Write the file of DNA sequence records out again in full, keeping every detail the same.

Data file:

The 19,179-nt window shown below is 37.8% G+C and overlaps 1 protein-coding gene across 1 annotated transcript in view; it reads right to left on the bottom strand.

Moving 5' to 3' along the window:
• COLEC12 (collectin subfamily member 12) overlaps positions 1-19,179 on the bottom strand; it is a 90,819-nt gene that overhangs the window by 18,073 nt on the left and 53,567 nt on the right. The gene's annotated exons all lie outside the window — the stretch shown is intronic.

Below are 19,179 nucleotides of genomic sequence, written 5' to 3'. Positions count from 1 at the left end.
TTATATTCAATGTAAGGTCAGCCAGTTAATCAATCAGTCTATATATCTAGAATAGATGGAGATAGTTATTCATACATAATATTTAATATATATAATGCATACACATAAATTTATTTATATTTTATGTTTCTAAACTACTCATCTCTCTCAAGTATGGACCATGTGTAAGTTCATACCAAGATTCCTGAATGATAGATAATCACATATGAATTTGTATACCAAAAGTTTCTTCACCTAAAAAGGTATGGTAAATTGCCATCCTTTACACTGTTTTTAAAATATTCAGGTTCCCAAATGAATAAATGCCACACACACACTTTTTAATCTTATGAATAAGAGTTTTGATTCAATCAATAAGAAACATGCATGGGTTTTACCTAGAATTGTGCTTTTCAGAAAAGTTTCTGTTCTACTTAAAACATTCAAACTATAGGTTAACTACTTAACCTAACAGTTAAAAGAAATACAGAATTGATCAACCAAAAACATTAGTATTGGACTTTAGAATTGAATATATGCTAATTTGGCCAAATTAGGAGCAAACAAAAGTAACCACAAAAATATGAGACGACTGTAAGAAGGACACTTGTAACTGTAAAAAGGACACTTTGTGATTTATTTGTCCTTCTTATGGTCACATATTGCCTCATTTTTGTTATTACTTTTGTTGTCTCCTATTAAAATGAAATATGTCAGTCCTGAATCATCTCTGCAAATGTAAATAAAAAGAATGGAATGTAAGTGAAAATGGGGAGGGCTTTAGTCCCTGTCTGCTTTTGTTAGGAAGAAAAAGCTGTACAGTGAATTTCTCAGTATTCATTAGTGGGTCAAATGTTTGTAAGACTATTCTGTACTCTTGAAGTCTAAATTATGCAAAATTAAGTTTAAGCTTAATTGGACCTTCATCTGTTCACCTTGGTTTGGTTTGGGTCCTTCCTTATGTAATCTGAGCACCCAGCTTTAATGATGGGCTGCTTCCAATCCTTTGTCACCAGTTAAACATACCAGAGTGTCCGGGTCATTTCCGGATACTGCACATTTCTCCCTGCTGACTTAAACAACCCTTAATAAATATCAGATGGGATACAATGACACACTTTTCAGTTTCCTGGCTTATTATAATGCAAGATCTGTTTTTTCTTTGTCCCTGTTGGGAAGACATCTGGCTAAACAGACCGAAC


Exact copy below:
The 19,179-nt window shown below is 37.8% G+C and overlaps 1 protein-coding gene across 1 annotated transcript in view; it reads right to left on the bottom strand.

Moving 5' to 3' along the window:
• COLEC12 (collectin subfamily member 12) overlaps positions 1-19,179 on the bottom strand; it is a 90,819-nt gene that overhangs the window by 18,073 nt on the left and 53,567 nt on the right. The gene's annotated exons all lie outside the window — the stretch shown is intronic.

Below are 19,179 nucleotides of genomic sequence, written 5' to 3'. Positions count from 1 at the left end.
TTATATTCAATGTAAGGTCAGCCAGTTAATCAATCAGTCTATATATCTAGAATAGATGGAGATAGTTATTCATACATAATATTTAATATATATAATGCATACACATAAATTTATTTATATTTTATGTTTCTAAACTACTCATCTCTCTCAAGTATGGACCATGTGTAAGTTCATACCAAGATTCCTGAATGATAGATAATCACATATGAATTTGTATACCAAAAGTTTCTTCACCTAAAAAGGTATGGTAAATTGCCATCCTTTACACTGTTTTTAAAATATTCAGGTTCCCAAATGAATAAATGCCACACACACACTTTTTAATCTTATGAATAAGAGTTTTGATTCAATCAATAAGAAACATGCATGGGTTTTACCTAGAATTGTGCTTTTCAGAAAAGTTTCTGTTCTACTTAAAACATTCAAACTATAGGTTAACTACTTAACCTAACAGTTAAAAGAAATACAGAATTGATCAACCAAAAACATTAGTATTGGACTTTAGAATTGAATATATGCTAATTTGGCCAAATTAGGAGCAAACAAAAGTAACCACAAAAATATGAGACGACTGTAAGAAGGACACTTGTAACTGTAAAAAGGACACTTTGTGATTTATTTGTCCTTCTTATGGTCACATATTGCCTCATTTTTGTTATTACTTTTGTTGTCTCCTATTAAAATGAAATATGTCAGTCCTGAATCATCTCTGCAAATGTAAATAAAAAGAATGGAATGTAAGTGAAAATGGGGAGGGCTTTAGTCCCTGTCTGCTTTTGTTAGGAAGAAAAAGCTGTACAGTGAATTTCTCAGTATTCATTAGTGGGTCAAATGTTTGTAAGACTATTCTGTACTCTTGAAGTCTAAATTATGCAAAATTAAGTTTAAGCTTAATTGGACCTTCATCTGTTCACCTTGGTTTGGTTTGGGTCCTTCCTTATGTAATCTGAGCACCCAGCTTTAATGATGGGCTGCTTCCAATCCTTTGTCACCAGTTAAACATACCAGAGTGTCCGGGTCATTTCCGGATACTGCACATTTCTCCCTGCTGACTTAAACAACCCTTAATAAATATCAGATGGGATACAATGACACACTTTTCAGTTTCCTGGCTTATTATAATGCAAGATCTGTTTTTTCTTTGTCCCTGTTGGGAAGACATCTGGCTAAACAGACCGAAC